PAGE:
As the right whale swims, a front gap between the two rows of baleen plates lets the water in together with the prey, while the baleens filter out the water. Rorquals such as the blue whale, in contrast, have smaller heads, are fast swimmers with short and broad baleen plates. To catch prey, they open their lower jaw — 90° — swim through a swarm gulping, while lowering their tongue so that the head's ventral grooves expand and vastly increase the amount of water taken in. Baleen whales eat krill in polar or subpolar waters during summers, but can take schooling fish in the Northern Hemisphere. All baleen whales except the gray whale feed near the water surface diving deeper than 100 m or for extended periods. Gray whales live in shallow waters feeding on bottom-living organisms such as amphipods. Bivalves are aquatic molluscs. Both shells are symmetrical along the hinge line; the class has 30,000 species, including scallops, clams and mussels. Most bivalves are filter feeders, extracting organic matte

Ordenanzas del Baratillo de México

An unpublished manuscript entitled Ordenanzas del Baratillo de México was signed and dated in 1754 by Pedro Anselmo Chreslos Jache a pseudonym for an educated Spaniard. It is a satirical piece of eighteenth-century colonial literature written in New Spain, which sought to offer an alternative view of life in colonial Spanish America; the Baratillo was an infamous market in Mexico City known for the sale of used items, many of, stolen and were cheaply priced. It was a place for the poor and lower class of Mexico racially mixed people, to mingle and purchase items for subsistence. Ordenanzas, or official decrees, were established to regulate New Spanish society in general; the author’s 377 ordenanzas mimicked the official statutes, but would reverse the power system based on the sistema de castas. In effect, Chreslos Jache mocks the limpieza de sangre by creating a separate system of classification for Spaniards. For example, “medio Españoles” and “cuartilla de Español” were parodies of terms to identify persons of mixed race, like “mestizo”, “castiza”, “lobo”, countless others.

The purpose of this manuscript was to show a chaotic view of life in Mexico in which the castas used a variety of strategies to substantiate their control over society and that the casta system itself is self-regulating. Chreslos Jache pokes fun at this idea of self-regulation by making up ridiculous names that are impossible to adequately translate for the terminology of the sistema de castas; the manuscript states that the sistema de castas was mocked by the formation of the Baratillo “brotherhood”, composed of non-whites mulattos. This brotherhood banned membership to Spaniards and their descendants, instead made them targets of the brotherhood’s scams. By using the Baratillo brotherhood, Chreslos Jache inverts the traditional racial attitude of the time where Spaniards and creoles dominated the system; the manuscript reinforced race as a category of power differentiation within New Spain because it was a text that circulated among the educated elite in a time when upper class people were literate.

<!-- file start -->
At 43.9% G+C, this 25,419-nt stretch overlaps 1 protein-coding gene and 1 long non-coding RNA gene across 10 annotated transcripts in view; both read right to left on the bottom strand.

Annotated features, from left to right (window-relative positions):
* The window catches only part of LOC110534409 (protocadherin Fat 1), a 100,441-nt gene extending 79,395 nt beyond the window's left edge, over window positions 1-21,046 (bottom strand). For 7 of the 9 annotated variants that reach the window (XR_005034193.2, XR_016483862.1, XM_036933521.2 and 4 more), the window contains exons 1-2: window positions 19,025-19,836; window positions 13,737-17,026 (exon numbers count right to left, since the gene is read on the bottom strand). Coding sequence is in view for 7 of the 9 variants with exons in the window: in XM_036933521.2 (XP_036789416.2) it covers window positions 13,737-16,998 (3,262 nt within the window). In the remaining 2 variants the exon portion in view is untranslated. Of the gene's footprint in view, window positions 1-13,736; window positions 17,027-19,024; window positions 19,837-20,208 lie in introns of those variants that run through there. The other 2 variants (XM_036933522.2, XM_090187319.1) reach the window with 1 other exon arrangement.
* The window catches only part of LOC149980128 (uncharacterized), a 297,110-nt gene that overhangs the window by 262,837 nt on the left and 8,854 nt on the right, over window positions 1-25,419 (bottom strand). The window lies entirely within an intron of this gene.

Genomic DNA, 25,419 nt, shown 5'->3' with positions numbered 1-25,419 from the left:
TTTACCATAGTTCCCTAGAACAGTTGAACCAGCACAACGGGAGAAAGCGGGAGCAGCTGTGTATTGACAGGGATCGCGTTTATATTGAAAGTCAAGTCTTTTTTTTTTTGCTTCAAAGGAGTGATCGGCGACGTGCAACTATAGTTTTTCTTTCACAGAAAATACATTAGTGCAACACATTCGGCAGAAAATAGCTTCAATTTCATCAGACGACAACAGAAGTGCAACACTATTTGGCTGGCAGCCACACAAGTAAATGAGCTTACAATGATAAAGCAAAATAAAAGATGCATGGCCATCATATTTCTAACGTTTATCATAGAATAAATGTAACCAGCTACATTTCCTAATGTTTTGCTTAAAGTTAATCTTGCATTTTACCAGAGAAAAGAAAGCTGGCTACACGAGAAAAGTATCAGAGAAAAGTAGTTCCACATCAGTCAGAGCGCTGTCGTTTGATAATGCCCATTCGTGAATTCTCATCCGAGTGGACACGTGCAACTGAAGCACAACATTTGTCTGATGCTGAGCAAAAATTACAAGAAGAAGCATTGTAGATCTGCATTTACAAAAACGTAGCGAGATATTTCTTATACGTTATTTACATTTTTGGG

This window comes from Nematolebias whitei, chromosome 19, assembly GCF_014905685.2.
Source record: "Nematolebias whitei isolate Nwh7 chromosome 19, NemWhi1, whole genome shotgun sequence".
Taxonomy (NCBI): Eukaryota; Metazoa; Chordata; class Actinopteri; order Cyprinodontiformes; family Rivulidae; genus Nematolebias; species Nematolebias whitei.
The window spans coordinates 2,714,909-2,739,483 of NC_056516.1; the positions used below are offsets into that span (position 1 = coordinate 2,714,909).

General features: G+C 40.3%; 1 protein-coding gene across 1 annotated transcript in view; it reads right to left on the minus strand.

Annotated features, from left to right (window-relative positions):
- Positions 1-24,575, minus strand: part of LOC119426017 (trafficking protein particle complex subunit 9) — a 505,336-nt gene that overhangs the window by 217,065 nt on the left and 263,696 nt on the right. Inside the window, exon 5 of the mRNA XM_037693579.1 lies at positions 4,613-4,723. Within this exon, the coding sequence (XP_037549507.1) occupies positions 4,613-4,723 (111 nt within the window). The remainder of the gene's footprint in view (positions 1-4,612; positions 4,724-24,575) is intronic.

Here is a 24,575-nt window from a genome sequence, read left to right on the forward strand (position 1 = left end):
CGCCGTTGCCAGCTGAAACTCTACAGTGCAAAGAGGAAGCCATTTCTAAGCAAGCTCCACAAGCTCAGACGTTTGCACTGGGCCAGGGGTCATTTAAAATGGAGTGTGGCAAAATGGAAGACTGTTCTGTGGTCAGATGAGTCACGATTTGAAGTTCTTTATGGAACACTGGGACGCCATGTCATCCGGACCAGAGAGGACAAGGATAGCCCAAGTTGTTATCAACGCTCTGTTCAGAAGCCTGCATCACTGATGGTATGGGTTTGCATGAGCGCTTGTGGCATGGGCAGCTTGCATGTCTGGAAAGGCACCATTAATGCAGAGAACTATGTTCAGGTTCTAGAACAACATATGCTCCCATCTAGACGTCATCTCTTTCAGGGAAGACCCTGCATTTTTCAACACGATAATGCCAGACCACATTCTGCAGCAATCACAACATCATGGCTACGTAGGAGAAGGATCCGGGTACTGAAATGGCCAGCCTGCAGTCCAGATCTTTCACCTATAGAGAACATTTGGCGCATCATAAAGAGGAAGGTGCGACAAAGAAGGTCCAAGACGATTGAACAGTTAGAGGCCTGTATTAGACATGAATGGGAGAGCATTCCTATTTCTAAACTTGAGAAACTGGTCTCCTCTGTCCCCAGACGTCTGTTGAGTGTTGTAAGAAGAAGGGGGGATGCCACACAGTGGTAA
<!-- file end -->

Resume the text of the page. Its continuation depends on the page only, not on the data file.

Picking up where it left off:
The significance of this satirical manuscript in relation to Casta paintings is that, much like the manuscript, the paintings reflect racial debate and contribute to the interpretation of racial culture during the second half of the eighteenth-century in New Spain

Charles Nourse

Charles Joseph Nourse was an American football player and lawyer. He played college football at Harvard University and was a consensus first-team selection to the 1908 College Football All-America Team. Nourse was born in 1888, he attended preparatory school at St. Paul's School in New Hampshire; as an undergraduate, Nourse studied law at Harvard College from 1905 to 1909. He weighed 197 pounds while at Harvard, he played on the freshman football team in 1906 and on the Harvard Crimson football team in 1907 and 1908. After the 1908 season, he was selected as a consensus first-team center on the 1908 College Football All-America Team. After receiving his bachelor's degree from Harvard in 1909, Nourse spent three years at Columbia Law School, he was editor of the Law Review at Columbia and graduated in 1912. He practiced with the law with the firm of Winthrop & Stimson in New York City, with the firm of Prince & Burlingame. During World War I, Nourse served in the 31st Field Artillery, attaining the rank of captain, serving under Henry L. Stimson, who became the U.

S. Secretary of State and Secretary of War. After the war, Nourse returned to the practice of law. From 1927 to 1970, he was with the Wall Street law firm of Winthrop, Putnam & Roberts and its predecessor firm, Nourse & Pettit, his clients included the New York Trust Company. Nourse was married in June 1922 to Margaret Lawrence Strong in a ceremony at Short Hills, New Jersey. In his years, Nourse lived on East 67th Street in Manhattan and at Oyster Bay, Long Island, he died in April 1974 at his home in Manhattan